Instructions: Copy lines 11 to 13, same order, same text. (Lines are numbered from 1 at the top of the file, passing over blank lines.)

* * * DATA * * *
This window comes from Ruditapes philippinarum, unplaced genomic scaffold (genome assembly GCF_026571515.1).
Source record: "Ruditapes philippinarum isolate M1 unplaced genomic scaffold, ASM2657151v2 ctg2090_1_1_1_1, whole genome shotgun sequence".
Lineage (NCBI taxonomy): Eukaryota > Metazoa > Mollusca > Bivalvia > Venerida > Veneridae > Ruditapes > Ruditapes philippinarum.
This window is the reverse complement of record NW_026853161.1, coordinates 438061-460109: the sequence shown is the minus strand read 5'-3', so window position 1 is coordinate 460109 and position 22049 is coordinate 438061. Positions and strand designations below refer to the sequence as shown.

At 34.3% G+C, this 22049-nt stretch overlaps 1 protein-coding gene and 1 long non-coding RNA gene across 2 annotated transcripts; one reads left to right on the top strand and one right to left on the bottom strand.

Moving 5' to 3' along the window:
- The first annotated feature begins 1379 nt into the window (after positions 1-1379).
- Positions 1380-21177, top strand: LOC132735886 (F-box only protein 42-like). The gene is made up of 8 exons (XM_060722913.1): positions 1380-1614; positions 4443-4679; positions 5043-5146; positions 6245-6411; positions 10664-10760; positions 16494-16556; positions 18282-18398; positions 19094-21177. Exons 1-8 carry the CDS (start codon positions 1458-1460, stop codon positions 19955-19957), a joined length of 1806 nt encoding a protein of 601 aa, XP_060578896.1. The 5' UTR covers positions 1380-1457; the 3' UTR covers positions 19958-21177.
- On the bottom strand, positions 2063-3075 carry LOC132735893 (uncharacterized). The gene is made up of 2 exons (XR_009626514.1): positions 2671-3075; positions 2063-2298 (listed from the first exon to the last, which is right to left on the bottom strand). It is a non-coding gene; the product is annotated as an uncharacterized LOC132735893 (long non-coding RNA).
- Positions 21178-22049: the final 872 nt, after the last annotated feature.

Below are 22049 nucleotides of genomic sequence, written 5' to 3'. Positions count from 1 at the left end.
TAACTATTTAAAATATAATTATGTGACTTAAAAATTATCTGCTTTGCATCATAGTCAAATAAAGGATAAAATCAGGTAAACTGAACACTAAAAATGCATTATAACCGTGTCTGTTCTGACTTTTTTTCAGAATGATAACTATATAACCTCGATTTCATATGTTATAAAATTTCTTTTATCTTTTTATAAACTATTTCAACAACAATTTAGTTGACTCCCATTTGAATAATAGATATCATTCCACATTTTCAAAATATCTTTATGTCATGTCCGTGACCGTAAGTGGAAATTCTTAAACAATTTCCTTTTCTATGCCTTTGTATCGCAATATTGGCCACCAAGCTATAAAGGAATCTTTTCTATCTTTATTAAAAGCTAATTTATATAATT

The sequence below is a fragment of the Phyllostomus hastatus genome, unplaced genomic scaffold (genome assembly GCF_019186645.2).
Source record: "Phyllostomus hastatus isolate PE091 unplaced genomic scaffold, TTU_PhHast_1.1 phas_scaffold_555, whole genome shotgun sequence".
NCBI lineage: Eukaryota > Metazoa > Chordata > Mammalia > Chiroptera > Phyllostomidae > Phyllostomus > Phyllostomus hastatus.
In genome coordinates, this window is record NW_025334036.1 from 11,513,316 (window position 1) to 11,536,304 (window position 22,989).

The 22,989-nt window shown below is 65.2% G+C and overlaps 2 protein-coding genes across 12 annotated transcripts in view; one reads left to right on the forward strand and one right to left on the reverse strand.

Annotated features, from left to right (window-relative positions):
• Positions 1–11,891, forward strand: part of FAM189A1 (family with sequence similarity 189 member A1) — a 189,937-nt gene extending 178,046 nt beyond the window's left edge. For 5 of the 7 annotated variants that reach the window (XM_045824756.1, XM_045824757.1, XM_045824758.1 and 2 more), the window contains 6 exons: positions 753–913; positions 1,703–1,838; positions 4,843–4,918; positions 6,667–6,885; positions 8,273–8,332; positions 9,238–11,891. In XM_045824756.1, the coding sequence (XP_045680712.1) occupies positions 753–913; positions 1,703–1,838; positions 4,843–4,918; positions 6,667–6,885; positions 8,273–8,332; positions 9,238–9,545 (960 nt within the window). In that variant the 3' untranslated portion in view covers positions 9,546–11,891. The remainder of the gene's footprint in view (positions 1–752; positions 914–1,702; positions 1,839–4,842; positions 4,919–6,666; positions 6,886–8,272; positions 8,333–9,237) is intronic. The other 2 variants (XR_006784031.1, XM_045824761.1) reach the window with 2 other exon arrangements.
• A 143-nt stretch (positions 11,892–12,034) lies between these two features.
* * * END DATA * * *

Below are 22049 nucleotides of genomic sequence, written 5' to 3'. Positions count from 1 at the left end.
TAACTATTTAAAATATAATTATGTGACTTAAAAATTATCTGCTTTGCATCATAGTCAAATAAAGGATAAAATCAGGTAAACTGAACACTAAAAATGCATTATAACCGTGTCTGTTCTGACTTTTTTTCAGAATGATAACTATATAACCTCGATTTCATATGTTATAAAATTTCTTTTATCTTTTTATAAACTATTTCAACAACAATTTAGTTGACTCCCATTTGAATAATAGATATCATTCCACATTTTCAAAATATCTTTATGTCATGTCCGTGACCGTAAGTGGAAATTCTTAAACAATTTCCTTTTCTATGCCTTTGTATCGCAATATTGGCCACCAAGCTATAAAGGAATCTTTTCTATCTTTATTAAAAGCTAATTTATATAATT

The sequence below is a fragment of the Phyllostomus hastatus genome, unplaced genomic scaffold (genome assembly GCF_019186645.2).